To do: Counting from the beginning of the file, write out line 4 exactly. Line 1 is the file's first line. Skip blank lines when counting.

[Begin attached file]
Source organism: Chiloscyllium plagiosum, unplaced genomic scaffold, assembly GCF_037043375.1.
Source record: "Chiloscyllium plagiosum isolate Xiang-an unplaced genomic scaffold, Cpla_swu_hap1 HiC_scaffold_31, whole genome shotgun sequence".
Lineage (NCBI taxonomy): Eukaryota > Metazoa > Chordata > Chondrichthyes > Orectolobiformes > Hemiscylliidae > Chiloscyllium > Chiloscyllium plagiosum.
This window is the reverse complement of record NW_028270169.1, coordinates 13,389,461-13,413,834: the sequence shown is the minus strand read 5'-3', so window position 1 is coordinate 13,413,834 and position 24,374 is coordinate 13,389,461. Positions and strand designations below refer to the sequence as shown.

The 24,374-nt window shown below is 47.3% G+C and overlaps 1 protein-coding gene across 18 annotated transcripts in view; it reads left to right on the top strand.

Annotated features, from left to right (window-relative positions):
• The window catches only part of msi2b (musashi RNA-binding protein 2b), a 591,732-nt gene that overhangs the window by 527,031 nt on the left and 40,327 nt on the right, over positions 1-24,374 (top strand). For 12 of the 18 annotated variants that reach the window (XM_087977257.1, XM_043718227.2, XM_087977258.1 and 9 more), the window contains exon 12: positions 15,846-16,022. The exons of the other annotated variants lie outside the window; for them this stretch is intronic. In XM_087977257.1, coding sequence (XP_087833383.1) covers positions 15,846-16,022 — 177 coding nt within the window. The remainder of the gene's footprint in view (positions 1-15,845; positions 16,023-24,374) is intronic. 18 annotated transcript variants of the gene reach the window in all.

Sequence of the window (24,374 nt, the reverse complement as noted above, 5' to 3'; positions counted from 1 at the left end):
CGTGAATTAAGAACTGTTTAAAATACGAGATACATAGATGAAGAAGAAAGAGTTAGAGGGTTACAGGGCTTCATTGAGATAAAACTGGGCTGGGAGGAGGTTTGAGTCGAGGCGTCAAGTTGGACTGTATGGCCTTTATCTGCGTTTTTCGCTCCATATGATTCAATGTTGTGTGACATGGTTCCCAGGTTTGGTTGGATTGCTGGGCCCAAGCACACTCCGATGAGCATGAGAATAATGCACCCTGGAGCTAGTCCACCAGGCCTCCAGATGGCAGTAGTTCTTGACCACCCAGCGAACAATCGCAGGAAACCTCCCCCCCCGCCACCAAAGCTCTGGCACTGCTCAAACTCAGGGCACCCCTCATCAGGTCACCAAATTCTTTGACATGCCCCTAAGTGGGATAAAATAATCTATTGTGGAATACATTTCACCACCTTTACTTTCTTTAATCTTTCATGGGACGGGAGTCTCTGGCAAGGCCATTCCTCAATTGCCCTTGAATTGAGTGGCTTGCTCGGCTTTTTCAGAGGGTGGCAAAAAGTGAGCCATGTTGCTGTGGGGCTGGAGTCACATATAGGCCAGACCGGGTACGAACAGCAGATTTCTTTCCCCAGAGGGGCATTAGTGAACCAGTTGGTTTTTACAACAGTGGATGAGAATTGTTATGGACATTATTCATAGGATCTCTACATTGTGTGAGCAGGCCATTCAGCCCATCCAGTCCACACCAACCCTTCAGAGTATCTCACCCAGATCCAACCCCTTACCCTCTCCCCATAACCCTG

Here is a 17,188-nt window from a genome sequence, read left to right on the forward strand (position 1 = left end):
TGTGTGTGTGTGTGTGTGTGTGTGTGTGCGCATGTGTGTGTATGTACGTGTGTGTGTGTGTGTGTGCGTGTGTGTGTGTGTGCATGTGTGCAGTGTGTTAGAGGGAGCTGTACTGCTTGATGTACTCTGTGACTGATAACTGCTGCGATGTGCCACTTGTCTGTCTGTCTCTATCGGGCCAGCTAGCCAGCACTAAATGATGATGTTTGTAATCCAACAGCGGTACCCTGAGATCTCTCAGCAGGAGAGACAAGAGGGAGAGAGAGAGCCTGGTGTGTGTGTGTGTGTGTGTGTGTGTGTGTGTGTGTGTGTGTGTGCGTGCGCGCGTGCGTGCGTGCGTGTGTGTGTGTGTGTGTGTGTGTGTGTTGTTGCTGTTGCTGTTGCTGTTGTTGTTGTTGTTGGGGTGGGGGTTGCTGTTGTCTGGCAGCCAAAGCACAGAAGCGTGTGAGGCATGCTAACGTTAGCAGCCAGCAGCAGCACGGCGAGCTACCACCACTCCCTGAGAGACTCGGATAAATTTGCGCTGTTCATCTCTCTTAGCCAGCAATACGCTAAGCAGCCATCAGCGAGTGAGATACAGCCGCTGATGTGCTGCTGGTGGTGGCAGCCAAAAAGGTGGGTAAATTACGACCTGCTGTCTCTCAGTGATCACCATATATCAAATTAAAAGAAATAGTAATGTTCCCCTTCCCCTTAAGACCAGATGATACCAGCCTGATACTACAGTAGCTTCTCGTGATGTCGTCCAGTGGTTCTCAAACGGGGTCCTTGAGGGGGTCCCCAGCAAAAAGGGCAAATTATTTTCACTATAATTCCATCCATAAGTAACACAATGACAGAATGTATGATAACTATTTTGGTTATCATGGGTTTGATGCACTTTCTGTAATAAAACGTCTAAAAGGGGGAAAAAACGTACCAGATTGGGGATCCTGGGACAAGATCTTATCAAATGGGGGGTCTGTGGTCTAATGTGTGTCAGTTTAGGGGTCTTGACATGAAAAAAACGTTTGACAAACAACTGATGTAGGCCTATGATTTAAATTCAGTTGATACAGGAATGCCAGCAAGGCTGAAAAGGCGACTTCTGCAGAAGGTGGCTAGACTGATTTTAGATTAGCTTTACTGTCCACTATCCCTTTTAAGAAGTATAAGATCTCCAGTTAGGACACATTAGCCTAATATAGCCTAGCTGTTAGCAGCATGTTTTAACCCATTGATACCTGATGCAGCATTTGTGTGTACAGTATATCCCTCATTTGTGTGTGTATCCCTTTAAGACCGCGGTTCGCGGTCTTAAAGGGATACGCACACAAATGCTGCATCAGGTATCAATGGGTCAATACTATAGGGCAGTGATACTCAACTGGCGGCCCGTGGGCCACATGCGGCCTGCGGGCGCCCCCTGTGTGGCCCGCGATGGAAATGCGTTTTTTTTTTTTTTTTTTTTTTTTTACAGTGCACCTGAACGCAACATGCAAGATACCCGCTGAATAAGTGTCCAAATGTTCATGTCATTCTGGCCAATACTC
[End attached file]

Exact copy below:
This window is the reverse complement of record NW_028270169.1, coordinates 13,389,461-13,413,834: the sequence shown is the minus strand read 5'-3', so window position 1 is coordinate 13,413,834 and position 24,374 is coordinate 13,389,461. Positions and strand designations below refer to the sequence as shown.